Despite the fact that yesterday was a iButton refresh day (the temperature probes only have enough space to collect data for four days and then must be plugged into a computer to retrieve the data and refresh the iButton) which entails hiking to all our currently deployed iButtons (these days are normally followed by an easy day to rest our legs), it sounds like today will be doing a lot of hiking. Kaitlin. The Puma bivouac at the top of Curi Cancha still has not emigrated so I will hike up there and check on them again. Kaitlin wants to go down to Bajo del Tigre to see if we can find and collect some more Eciton for thermotolerance. It’s hard to deploy iButtons there since one side of the path is a cliff face and the other a drop off. It makes it really hard to follow the raiding ants back to the bivouac over a cliff. She also wants to see if we can go down the Cafetal to hack our way through the valley of fallen bananas to find a bivouac we know is there somewhere. “Easy day” my butt. (In reality it’s really not that bad. Keeps a girl in good shape.)
I have recently been on a cooking and recipe kick. Since most of my cooking will be paleo when I return to Philly and I don’t know too many paleo recipes, I have been spending a good deal of my wifi time looking up paleo blogs. It’s odd. When people say no grains or legumes, you automatically think “uhhhh no.” But a lot of these recipes actually look really good. (My favorite so far is the coconut chocolate truffles but the curry made with coconut milk looks really good too.) I’m not saying that I could ever give up grains entirely but I think I am capable of limiting it. I also discovered that quinoa is a seed not a grain which means I can trick myself into thinking I’m eating grain when I’m not actually. (I didn’t know there was a difference between grains and seeds.) I also need to look up whether corn is a grain, seed or vegetable. I think it depends on what definition you are going by. 
On a side note: I did go back to La Colina and get the recipe for those Oreo truffles:
You need: cream cheese, Oreos, and chocolate chips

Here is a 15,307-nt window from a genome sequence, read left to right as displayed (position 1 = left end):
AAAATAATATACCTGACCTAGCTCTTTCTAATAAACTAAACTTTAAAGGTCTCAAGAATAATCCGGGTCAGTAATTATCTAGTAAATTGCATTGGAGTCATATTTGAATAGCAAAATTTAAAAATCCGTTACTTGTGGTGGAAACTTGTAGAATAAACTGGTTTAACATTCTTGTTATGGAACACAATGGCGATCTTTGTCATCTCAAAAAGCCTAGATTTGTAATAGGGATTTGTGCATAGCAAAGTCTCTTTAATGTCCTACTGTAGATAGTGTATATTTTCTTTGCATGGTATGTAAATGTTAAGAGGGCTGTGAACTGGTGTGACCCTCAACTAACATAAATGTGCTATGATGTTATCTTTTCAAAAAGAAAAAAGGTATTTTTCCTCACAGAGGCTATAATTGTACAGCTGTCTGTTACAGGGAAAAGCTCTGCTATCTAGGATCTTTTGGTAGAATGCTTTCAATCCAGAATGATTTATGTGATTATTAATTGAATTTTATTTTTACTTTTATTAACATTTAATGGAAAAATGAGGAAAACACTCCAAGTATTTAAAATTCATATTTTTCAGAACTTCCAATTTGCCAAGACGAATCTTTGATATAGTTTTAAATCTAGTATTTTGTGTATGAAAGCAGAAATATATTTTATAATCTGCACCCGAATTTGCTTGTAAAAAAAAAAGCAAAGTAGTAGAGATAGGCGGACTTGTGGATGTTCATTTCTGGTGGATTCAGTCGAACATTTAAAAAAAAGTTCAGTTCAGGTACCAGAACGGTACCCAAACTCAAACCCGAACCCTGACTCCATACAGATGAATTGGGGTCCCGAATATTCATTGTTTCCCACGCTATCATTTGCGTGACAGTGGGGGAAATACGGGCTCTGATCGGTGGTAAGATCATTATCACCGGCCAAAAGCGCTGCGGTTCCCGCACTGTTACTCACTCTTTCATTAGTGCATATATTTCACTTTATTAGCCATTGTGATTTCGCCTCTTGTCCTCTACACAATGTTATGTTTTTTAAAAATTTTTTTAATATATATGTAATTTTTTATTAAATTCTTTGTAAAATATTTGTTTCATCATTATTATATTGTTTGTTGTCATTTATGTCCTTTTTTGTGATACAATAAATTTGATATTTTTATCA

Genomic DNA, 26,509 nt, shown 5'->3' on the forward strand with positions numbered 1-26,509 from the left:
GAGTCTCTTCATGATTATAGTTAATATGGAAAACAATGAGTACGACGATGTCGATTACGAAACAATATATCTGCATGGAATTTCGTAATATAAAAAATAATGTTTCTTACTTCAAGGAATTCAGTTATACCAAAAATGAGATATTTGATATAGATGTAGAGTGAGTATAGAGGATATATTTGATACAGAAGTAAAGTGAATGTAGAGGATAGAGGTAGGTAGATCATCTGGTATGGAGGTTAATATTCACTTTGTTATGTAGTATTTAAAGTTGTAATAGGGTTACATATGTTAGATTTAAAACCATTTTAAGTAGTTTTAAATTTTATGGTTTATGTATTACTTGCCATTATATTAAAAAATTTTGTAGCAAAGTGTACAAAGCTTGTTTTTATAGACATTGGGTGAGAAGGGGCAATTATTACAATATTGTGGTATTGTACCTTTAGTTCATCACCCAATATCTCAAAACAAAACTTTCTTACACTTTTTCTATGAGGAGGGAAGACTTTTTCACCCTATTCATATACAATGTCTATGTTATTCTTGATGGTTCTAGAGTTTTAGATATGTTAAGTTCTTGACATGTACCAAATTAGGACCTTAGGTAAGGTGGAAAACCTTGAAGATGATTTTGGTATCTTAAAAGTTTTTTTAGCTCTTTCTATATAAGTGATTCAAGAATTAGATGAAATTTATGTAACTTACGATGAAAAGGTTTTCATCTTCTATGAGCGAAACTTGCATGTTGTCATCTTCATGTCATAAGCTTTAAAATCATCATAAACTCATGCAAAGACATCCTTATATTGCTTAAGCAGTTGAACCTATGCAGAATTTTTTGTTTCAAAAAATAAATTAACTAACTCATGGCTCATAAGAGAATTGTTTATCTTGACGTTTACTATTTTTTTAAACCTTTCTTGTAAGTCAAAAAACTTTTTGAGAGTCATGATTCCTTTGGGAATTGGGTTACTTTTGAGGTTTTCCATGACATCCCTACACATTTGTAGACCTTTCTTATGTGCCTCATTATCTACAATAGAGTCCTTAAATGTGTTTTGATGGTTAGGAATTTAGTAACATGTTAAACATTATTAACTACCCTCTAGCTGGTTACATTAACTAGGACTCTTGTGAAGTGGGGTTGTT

(I didn’t get the proportions but my guess is a block of cream cheese to a bag of Oreos to a bag of chocolate chip is around the right ratio. I’ll have to experiment when I get home. Oreos are pretty hard to find here and I don’t think the school would want me experimenting on their dime.)
To make (and I love how easy this is): Blend the cream cheese and Oreos in a food processor, roll into balls, and put on a cookie sheet. Melt the chocolate chips (a double boil system would be best I think) and drizzle it over them. Stick it all in the freezer until firm. And viola! Instant diet killers! (But they are so worth it, trust me.) 
July 22, 2013
Our time in Monteverde is drawing to a close. For some of us, I think we are relieved to go back to our families and friends in the states. Kaitlin is certainly feeling the crunch to get as much data as possible. With the finding of another raid yesterday, we only need one more colony to sample from to reach ten colonies, her target. Unfortunately, we keep finding them in Curci Cancha where we are not allowed to sample from.
Last night we took a very welcome break from our own house. Ms. Mary was invited to family night at the Guindin’s (the ones with the baby sloth), and, being the really awesome person Ms. Mary is, she asked if she could bring us along. So we made chili to bring and drove up to their farm. At this time, it was pouring. The rain was so loud on the tin roof that we could barely hear each other speak.